Nonstate Actors and the Diffusion of Innovations: The Case of Suicide Terrorism

What if the inclination of a terrorist group to adopt suicide bombing as a tactic is determined less by individual motivation, and more by organizational capacity and external linkages? In other words, direct and indirect diffusion may best explain why certain groups adopt suicide bombing, while others do not. Michael C. Horowitz makes a compelling case for this approach in “Nonstate Actors and the Diffusion of Innovations: The Case of Suicide Terrorism” in the Winter 2010 issue of International Organization. His argument is driven by the puzzle of why suicide bombing occurs. Rather than following individual-based approaches that parse motivations for the innovation of suicide terrorism, Horowitz develops an organizational theory drawing from political economy and military studies. Singling out the power of diffusion, the author thinks about suicide attacks as “a special case of diffusion in the military area.” His theory is a break from earlier work and “seeks to make suicide bombing more comprehensible by taking ideas about financial and organizational constraints designed to explain national militaries and applying them to terrorist groups.” A major strength of the approach is its understanding of both direct and indirect diffusion in the adoption of suicide terror. The former involves the direct sharing of information and technology between terrorist groups, as happened when Hezbollah and Hamas physically coordinated and trained together in 1992. The latter arises when ideas and actions inspire the adoption of tactics in the absence of physical coordination, as when Hamas “borrowed” the idea of the suicide vest from Tamil Tigers in Sri Lanka.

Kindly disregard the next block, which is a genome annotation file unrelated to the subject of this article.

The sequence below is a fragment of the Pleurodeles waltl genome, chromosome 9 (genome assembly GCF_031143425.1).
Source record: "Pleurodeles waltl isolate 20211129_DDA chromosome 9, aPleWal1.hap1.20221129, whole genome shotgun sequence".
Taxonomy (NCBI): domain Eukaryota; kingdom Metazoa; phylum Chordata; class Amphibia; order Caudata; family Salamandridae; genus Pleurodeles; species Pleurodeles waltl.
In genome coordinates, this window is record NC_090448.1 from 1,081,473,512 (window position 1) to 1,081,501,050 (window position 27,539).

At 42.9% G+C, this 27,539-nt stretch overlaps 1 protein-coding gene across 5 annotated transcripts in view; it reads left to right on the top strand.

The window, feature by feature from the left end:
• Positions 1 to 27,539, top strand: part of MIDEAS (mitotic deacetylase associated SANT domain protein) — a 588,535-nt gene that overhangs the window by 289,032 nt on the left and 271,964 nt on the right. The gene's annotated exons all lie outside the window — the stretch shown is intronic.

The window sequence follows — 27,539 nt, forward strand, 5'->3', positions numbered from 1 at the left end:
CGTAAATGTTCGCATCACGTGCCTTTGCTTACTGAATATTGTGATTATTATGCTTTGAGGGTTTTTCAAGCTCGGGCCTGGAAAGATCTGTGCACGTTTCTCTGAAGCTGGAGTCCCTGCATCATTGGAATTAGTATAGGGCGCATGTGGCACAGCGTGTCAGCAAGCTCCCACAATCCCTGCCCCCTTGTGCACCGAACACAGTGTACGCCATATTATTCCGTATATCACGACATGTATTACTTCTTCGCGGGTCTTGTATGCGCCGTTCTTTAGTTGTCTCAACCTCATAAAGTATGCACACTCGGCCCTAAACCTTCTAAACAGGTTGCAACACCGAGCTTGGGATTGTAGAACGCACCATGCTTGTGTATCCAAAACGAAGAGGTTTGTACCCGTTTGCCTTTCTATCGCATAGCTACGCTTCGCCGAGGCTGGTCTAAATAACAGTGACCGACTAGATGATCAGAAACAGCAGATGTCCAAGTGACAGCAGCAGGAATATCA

Horowitz explicitly understands the adoption of suicide bombing in terrorist groups as military innovation, “shifting the way a group does business.” As such, his evaluation is shaped by “adoption capacity theory”, drawing from military analyses. He makes two predictions: the greater the number of direct or indirect linkages between groups, where at least one uses suicide bombing, the greater the likelihood that the other group will adopt the strategy. Second, religiously-motivated groups, especially those from the same religious tradition, are more likely to adopt and diffuse the innovation. Innovation is contingent upon organizational capacity. Horowitz develops a methodology based on statistical analysis of all terrorist groups from 1968-2006, using illustrative examples in the qualitative section. In the end, the author presents a theory of the adoption of suicide terror through the lens of diffusion and network effects, rightly placing organizational capacity within the strategic environment.

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